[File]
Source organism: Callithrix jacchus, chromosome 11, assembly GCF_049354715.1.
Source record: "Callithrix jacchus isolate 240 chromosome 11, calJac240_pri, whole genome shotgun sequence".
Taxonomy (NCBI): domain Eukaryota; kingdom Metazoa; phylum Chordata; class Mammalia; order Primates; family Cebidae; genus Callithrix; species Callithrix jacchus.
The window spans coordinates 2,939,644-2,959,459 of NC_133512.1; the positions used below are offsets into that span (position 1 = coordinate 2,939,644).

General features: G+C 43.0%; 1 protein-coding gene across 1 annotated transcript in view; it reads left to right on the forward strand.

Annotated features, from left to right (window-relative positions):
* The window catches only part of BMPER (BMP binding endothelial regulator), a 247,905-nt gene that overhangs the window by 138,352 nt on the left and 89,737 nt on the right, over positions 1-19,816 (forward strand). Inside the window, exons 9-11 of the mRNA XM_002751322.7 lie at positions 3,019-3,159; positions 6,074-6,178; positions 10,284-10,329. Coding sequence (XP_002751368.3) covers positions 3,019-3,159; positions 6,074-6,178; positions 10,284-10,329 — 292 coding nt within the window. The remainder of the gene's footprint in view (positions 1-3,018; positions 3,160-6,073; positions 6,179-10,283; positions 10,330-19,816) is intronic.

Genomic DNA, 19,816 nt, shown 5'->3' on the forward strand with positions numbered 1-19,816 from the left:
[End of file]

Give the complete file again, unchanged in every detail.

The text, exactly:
Source organism: Callithrix jacchus, chromosome 11, assembly GCF_049354715.1.
Source record: "Callithrix jacchus isolate 240 chromosome 11, calJac240_pri, whole genome shotgun sequence".
Taxonomy (NCBI): domain Eukaryota; kingdom Metazoa; phylum Chordata; class Mammalia; order Primates; family Cebidae; genus Callithrix; species Callithrix jacchus.
The window spans coordinates 2,939,644-2,959,459 of NC_133512.1; the positions used below are offsets into that span (position 1 = coordinate 2,939,644).

General features: G+C 43.0%; 1 protein-coding gene across 1 annotated transcript in view; it reads left to right on the forward strand.

Annotated features, from left to right (window-relative positions):
* The window catches only part of BMPER (BMP binding endothelial regulator), a 247,905-nt gene that overhangs the window by 138,352 nt on the left and 89,737 nt on the right, over positions 1-19,816 (forward strand). Inside the window, exons 9-11 of the mRNA XM_002751322.7 lie at positions 3,019-3,159; positions 6,074-6,178; positions 10,284-10,329. Coding sequence (XP_002751368.3) covers positions 3,019-3,159; positions 6,074-6,178; positions 10,284-10,329 — 292 coding nt within the window. The remainder of the gene's footprint in view (positions 1-3,018; positions 3,160-6,073; positions 6,179-10,283; positions 10,330-19,816) is intronic.

Genomic DNA, 19,816 nt, shown 5'->3' on the forward strand with positions numbered 1-19,816 from the left: